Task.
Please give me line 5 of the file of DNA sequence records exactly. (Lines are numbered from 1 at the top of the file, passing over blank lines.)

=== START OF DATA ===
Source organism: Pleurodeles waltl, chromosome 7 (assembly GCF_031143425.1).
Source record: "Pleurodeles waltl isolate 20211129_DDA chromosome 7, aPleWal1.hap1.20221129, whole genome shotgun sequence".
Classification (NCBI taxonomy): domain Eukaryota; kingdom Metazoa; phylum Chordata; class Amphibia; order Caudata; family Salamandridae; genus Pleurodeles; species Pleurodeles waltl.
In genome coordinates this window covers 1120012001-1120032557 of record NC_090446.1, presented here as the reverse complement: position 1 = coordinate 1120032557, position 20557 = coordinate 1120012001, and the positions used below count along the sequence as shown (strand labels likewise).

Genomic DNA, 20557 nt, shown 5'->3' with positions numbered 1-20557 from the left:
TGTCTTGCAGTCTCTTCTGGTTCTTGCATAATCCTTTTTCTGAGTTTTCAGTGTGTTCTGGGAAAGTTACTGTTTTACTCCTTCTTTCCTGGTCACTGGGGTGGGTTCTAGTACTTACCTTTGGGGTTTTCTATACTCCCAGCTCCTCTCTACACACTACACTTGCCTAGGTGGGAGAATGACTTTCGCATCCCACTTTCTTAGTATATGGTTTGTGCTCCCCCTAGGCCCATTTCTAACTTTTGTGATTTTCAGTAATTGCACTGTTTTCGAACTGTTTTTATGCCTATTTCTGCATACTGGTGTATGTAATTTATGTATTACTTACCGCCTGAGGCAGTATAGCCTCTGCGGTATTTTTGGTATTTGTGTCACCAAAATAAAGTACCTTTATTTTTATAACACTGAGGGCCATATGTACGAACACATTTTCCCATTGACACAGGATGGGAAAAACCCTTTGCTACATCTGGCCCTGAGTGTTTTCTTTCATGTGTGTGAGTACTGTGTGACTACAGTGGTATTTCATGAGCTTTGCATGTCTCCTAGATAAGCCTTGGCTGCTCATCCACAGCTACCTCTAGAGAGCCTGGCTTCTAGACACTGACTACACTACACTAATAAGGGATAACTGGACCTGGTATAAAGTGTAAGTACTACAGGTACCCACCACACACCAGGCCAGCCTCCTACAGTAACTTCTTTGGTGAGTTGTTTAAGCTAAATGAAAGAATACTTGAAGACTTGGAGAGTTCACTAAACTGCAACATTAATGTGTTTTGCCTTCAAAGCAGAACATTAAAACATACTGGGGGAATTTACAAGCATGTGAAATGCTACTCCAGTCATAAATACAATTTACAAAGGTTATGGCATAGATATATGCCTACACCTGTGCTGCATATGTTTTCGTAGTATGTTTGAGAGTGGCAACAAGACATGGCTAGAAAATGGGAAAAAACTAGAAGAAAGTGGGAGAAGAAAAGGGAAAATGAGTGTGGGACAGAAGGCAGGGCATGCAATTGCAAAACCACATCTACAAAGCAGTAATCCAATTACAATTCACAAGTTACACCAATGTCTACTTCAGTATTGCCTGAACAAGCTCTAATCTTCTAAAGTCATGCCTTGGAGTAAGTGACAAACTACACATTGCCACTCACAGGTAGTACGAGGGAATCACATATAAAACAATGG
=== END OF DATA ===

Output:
Genomic DNA, 20557 nt, shown 5'->3' with positions numbered 1-20557 from the left: